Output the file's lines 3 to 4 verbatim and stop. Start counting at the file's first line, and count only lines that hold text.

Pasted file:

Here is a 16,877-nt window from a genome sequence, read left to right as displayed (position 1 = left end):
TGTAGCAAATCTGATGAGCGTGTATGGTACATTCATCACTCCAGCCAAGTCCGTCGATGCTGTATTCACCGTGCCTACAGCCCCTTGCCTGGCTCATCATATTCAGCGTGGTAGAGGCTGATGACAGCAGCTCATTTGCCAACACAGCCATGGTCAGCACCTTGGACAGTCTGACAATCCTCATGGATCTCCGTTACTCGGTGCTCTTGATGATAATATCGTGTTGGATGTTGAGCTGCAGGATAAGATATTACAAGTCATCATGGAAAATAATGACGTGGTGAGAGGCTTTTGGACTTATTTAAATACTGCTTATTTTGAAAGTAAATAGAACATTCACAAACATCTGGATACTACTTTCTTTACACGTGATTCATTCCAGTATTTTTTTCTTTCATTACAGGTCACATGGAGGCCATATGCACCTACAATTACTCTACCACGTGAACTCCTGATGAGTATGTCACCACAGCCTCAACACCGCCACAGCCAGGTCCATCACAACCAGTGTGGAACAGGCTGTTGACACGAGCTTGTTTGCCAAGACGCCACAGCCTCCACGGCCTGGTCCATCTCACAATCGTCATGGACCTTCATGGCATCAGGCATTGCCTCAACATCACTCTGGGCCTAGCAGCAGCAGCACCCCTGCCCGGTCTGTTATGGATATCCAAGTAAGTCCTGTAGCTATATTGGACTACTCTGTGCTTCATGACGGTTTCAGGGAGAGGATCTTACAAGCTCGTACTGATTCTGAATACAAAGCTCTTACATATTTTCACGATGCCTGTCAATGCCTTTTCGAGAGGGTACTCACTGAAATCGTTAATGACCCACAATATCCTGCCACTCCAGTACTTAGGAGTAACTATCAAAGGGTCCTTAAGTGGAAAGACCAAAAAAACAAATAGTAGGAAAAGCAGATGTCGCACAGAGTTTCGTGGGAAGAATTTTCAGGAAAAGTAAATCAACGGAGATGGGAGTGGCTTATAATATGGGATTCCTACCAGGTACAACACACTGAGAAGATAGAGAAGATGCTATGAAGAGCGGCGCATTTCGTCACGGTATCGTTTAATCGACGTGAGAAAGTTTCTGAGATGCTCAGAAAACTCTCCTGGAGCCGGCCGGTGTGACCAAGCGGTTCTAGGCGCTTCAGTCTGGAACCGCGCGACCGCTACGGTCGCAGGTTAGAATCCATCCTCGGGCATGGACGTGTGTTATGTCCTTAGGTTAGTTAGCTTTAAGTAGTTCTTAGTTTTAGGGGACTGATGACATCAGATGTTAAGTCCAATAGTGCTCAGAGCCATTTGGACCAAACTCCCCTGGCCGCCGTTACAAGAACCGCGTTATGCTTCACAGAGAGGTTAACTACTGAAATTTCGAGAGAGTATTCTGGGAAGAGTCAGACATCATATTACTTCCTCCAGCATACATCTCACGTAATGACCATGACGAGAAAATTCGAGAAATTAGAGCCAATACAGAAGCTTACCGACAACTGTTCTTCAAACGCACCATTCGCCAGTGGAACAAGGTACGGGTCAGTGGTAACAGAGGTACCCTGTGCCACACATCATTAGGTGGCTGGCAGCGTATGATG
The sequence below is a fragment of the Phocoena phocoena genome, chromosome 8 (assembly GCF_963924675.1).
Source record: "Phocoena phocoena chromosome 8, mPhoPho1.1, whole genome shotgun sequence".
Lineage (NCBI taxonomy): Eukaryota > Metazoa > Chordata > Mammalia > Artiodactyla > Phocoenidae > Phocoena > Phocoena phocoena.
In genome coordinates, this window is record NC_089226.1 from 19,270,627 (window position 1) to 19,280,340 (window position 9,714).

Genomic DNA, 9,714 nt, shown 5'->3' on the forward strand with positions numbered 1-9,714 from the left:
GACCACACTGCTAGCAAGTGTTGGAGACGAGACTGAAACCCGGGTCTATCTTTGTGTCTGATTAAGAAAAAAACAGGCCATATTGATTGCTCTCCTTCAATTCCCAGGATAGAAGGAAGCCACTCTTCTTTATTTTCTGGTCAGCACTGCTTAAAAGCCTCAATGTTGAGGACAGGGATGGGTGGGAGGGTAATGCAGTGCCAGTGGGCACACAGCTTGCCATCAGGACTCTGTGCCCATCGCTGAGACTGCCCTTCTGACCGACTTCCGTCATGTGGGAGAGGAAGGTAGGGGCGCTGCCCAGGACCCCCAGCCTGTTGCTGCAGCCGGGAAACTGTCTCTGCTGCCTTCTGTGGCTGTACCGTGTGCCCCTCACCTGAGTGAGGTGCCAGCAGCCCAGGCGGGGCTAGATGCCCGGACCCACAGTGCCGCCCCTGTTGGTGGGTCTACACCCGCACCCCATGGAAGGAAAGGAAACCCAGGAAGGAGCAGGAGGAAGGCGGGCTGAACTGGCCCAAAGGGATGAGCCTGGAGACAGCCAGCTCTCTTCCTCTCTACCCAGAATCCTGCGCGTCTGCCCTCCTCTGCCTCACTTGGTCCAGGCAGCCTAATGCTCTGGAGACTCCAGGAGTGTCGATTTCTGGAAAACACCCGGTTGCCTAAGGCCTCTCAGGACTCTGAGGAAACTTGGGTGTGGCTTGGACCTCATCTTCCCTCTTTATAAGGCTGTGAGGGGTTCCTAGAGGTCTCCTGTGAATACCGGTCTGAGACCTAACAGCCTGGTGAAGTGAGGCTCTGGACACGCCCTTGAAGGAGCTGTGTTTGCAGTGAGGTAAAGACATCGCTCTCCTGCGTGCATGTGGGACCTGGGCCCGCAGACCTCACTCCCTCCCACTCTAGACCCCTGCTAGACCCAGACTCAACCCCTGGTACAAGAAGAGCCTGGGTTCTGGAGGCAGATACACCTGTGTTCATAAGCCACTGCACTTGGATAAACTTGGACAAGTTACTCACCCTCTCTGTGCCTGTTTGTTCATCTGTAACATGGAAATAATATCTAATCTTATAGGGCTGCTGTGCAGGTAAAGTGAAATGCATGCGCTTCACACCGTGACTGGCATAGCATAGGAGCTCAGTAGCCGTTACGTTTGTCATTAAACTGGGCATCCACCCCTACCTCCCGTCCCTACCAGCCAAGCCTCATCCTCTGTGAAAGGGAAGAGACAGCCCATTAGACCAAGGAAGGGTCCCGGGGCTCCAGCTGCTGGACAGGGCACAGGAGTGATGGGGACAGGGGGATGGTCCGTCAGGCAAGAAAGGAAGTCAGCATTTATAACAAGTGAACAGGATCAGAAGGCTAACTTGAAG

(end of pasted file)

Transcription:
The sequence below is a fragment of the Phocoena phocoena genome, chromosome 8 (assembly GCF_963924675.1).
Source record: "Phocoena phocoena chromosome 8, mPhoPho1.1, whole genome shotgun sequence".